Bisphenols have a complex range of toxic effects in humans


The majority of the research on the health effects of bisphenols has come from the study of BPA. Overall, BPA is suspected to be associated with many chronic metabolic diseases. In a major review of observational studies measuring urinary BPA and including at least 100 participants, there was found to be a significant association between BPA levels (highest vs. the lowest urinary BPA) and:

  • Diabetes (OR 1.47, 95 % CI: 1.21–1.80)
  • Overweight (1.21, 95 % CI: 0.98–1.50), obesity (1.67 , 95 % CI: 1.41–1.98)  and waist circumference (1.48, 95 % CI: 1.25–1.76)
  • Hypertension (1.41 (95 % CI: 1.12–1.79)

In prospective studies, there also appears to be a link between BPA exposure and incidence of diabetes, coronary heart disease, and weight gain.20 And while the link between BPA and type 2 diabetes is controversial, is suggested that this association is not due to chance as the studies typically show either a significant association or a trend towards a likely association.21

There appears to be a link between BPA and diabetes, coronary heart disease, and weight gain

In reviews of observational studies, there is a consistent finding of reproductive effects, however, the effects on specific hormones and reproductive outcomes are inconsistent.22 However, there are plausible and proven mechanisms by which BPA acts as a hormone disruptor and the evidence indicates that BPA is likely to increase the risk of infertility in women.23

It has also been commonly discussed in the mainstream that hormone disruptors, especially ‘xeno-oestrogens’ from plastics hasten puberty. In a review of 19 available studies, only seven showed an association between BPA and puberty.24

Other outcomes:

Kidney damage

  • BPA acts as a biomarker for renal disease and is toxic to the kidneys.9

Hormone disruption and sex-effects

  • BPA disrupts hormones by increasing oestrogen metabolism in the kidney and upregulating cytochrome p-450 aromatase activity by means of steroidogenesis.9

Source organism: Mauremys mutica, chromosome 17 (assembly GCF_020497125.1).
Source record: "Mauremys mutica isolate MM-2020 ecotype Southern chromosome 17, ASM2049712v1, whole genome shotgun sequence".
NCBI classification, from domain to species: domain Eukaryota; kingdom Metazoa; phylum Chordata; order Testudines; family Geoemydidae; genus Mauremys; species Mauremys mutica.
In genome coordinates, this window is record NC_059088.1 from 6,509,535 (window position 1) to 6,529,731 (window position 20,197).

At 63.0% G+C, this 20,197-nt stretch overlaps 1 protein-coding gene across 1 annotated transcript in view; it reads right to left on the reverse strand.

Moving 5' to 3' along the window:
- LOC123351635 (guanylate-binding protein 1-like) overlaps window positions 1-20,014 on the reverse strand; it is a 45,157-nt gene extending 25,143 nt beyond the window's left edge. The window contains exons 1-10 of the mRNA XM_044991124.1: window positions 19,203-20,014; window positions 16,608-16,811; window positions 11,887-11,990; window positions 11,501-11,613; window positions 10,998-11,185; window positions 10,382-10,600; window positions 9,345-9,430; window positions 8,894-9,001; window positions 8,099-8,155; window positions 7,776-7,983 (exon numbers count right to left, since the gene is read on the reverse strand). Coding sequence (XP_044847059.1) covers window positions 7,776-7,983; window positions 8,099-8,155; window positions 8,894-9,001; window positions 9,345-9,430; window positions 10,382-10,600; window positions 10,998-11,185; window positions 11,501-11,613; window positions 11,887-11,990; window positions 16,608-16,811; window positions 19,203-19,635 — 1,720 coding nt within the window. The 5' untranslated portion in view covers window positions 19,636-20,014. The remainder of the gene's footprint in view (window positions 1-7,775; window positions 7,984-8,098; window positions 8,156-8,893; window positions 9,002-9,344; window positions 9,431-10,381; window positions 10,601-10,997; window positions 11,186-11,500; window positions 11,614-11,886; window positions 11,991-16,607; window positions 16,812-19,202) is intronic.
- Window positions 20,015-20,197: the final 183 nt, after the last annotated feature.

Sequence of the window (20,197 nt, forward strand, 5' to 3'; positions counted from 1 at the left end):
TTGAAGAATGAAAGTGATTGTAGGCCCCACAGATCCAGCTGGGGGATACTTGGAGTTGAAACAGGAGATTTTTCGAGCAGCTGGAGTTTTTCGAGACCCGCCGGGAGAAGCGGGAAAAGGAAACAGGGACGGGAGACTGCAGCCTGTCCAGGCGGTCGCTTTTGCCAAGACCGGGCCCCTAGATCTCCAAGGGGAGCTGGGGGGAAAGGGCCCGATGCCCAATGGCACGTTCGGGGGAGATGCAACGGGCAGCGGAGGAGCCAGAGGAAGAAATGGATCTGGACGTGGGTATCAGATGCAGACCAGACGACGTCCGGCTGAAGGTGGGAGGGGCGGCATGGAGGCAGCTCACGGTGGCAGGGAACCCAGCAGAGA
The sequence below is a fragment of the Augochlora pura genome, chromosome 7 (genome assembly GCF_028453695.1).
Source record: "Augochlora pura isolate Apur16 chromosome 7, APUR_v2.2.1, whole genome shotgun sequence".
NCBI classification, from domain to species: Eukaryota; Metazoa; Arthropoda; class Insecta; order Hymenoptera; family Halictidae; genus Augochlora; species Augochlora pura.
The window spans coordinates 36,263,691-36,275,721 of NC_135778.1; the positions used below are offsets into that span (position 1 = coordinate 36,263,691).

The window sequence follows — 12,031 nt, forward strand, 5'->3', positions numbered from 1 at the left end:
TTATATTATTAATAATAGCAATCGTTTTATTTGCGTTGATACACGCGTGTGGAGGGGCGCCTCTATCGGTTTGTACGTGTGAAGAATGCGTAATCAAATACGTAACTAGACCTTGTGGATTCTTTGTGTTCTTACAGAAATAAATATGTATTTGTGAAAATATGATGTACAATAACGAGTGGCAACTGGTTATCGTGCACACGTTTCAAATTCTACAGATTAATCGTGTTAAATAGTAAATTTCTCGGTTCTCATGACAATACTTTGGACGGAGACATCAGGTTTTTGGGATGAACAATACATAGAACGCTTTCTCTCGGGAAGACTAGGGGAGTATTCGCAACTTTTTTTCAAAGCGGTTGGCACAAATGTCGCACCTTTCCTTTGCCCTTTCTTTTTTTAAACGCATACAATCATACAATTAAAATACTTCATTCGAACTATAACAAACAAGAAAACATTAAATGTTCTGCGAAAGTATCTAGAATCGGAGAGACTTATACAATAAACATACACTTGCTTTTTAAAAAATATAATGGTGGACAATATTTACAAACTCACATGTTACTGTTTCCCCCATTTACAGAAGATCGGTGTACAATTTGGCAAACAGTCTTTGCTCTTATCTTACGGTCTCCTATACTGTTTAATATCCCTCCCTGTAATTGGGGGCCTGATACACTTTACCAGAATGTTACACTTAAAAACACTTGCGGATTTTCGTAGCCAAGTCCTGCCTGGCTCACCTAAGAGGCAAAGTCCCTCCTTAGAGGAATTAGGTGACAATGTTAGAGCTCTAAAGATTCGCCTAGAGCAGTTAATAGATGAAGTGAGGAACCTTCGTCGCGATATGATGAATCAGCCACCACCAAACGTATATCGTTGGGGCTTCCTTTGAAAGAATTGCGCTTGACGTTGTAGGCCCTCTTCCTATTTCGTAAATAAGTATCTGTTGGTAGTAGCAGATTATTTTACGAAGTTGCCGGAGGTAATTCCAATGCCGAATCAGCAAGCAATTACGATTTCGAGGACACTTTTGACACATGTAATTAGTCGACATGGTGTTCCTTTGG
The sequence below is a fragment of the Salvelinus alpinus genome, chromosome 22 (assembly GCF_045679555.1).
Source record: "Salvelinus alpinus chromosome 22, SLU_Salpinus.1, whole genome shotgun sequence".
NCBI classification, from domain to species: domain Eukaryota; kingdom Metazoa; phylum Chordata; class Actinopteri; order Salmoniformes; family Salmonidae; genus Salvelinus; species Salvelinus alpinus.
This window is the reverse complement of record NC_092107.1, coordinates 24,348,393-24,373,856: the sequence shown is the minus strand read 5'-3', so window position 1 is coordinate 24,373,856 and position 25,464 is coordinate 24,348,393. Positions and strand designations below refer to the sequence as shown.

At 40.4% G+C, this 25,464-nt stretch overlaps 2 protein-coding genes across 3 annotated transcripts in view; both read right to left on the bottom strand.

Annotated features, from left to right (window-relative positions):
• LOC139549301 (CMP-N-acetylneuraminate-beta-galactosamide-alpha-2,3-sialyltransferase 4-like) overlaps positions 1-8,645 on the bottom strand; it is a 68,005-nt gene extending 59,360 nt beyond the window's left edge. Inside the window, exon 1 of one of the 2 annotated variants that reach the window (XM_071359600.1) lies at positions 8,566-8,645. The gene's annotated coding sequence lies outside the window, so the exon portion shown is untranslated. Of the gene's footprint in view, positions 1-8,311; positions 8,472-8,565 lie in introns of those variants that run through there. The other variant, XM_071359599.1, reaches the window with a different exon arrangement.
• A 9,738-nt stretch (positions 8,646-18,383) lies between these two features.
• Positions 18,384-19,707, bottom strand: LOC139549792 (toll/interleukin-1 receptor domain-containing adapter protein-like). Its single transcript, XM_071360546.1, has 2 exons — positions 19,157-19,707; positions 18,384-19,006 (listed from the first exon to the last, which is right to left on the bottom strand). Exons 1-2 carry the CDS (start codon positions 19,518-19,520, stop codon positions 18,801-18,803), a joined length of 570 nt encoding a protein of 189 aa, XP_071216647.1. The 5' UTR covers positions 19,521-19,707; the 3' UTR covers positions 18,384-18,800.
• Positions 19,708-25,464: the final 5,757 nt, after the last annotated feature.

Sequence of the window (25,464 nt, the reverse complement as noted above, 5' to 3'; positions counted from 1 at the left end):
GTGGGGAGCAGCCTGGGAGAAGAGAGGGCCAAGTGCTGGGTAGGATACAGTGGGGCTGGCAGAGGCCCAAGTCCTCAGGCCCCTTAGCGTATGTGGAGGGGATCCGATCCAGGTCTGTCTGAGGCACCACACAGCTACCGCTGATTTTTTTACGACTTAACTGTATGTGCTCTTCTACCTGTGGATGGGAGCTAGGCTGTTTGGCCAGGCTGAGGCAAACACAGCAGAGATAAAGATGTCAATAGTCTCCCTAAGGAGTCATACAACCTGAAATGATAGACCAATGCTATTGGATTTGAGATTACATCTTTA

• BPA is an ovarian, uterine and prostate toxicant at a level below the lowest observed adverse effect level (50 mg kg−1 body weight) as well as below the proposed safe level (4 μg kg−1 body weight).25
  • Reliable evidence shows a negative effect of BPA on sperm quality and motility.25

Cancer formation and DNA damage

  • BPA can affect cell signalling processes of growth, division, migration, and autophagy and apoptosis, increasing the risk of cancer formation and growth.26
  • Low-dose exposure could provide a significant risk for oncogenesis (cancer formation), especially breast cancer risk.10
  • The epigenetic risks from BPA exposure are typically seen at nM blood ranges (see later in this article for an explanation of how this relates to intakes) and increases in a linear fashion with higher doses.27
  • A recent (2016) review suggested that “there is substantial evidence from rodent studies indicating that early-life BPA exposures below the oral reference dose lead to increased susceptibility to mammary and prostate cancer. Based on the definitions of “carcinogen” put forth by the International Agency for Research on Cancer and the National Toxicology Program, we propose that BPA may be reasonably anticipated to be a human carcinogen in the breast and prostate due to its tumour promoting properties.”28

Pregnancy and birth outcomes

  • Recent reviews (2017-2019) reviews have demonstrated an association between BPA exposure and birth weight,29, 30 and developmental defects and miscarriage.30

Weight and fat gain

  • Higher BPA exposure is likely to increase the risk of obesity in children.17, 31
  • In adults, reviews of 18 studies (to 2015) were split between no association between BPA exposure and BMI (10 studies) but with a significant association seen in eight studies.32

Insulin resistance and metabolic disorders

  • BPA might be involved in insulin resistance and hyperandrogenism in PCOS.33

Behavioural effects

  • Early exposure to BPA is linked to increased hyperactivity.34
  • Prenatal exposure to maternal BPA is associated with higher levels of anxiety, depression, aggression, and hyperactivity in children.35

Allergy and asthma

  • There is some suggestion that BPA (and phthalates found in plastics) might also predispose children to asthma and allergies.36, 37
Locations of studies on BPA and type 2 diabetes.

There have been fewer studies on the alternative bisphenols now being used more commonly than BPA. However, similar effects are now being demonstrated in scientific research.


  • BPB is likely to be anti-androgenic, demonstrating reduced testosterone production in human testes and reducing sperm motility, and number.5
  • It is similarly oestrogenic, and promotes developmental toxicity, oxidative stress, and reduces cortisol and cortisone.5


  • BPF is a potential carcinogen, and genotoxin (causing DNA damage).5
  • It has similar oestrogenic activity to BPA and is also anti-thyroid, and results in probable developmental toxicity, and is an oxidative toxicant.5